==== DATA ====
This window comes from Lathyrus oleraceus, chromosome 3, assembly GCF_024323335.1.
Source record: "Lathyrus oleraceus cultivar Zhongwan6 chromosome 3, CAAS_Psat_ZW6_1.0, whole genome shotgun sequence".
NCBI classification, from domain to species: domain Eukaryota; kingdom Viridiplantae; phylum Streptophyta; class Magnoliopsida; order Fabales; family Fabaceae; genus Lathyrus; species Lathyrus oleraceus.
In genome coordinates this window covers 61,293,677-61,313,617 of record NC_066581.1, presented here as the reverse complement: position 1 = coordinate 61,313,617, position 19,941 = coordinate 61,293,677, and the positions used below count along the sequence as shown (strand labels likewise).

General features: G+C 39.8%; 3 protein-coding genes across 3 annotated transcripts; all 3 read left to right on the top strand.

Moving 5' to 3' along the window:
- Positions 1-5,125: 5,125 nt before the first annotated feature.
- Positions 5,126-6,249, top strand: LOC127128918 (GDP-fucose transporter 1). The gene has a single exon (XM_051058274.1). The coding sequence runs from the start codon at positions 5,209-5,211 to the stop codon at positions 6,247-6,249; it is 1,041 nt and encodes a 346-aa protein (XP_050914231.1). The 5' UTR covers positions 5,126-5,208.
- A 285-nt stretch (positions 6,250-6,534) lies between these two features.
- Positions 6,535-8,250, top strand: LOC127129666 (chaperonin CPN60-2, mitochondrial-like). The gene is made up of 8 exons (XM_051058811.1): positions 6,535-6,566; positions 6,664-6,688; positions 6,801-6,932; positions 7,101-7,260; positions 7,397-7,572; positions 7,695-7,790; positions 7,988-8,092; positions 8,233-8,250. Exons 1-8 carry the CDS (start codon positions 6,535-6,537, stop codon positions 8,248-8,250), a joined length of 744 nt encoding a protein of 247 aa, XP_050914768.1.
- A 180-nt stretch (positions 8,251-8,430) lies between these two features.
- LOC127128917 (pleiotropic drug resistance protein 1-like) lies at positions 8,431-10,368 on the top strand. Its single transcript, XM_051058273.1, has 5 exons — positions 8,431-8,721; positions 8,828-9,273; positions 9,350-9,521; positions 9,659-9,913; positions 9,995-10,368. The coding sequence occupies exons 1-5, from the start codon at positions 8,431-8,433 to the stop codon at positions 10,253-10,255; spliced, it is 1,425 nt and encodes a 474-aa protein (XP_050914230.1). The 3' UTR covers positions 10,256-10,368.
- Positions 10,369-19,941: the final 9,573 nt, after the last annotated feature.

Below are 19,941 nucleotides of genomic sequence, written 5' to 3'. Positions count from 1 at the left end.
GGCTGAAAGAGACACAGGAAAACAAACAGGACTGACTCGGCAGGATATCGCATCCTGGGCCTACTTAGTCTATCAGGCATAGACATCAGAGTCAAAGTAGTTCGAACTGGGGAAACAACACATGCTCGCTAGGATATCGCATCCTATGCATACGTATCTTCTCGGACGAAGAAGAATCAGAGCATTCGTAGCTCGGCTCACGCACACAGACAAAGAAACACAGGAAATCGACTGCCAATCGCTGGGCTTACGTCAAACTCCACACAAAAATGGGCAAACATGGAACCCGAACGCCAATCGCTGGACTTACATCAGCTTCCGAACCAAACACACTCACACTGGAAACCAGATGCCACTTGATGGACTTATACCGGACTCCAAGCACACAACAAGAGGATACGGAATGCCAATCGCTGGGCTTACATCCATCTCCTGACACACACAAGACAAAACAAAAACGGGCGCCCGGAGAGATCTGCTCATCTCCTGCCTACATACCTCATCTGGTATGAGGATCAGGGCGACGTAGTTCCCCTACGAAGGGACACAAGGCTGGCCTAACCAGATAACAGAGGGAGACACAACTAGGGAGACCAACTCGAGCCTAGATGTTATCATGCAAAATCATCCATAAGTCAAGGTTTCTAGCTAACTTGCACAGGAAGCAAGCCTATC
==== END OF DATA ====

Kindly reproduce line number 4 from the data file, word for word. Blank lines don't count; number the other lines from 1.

In genome coordinates this window covers 61,293,677-61,313,617 of record NC_066581.1, presented here as the reverse complement: position 1 = coordinate 61,313,617, position 19,941 = coordinate 61,293,677, and the positions used below count along the sequence as shown (strand labels likewise).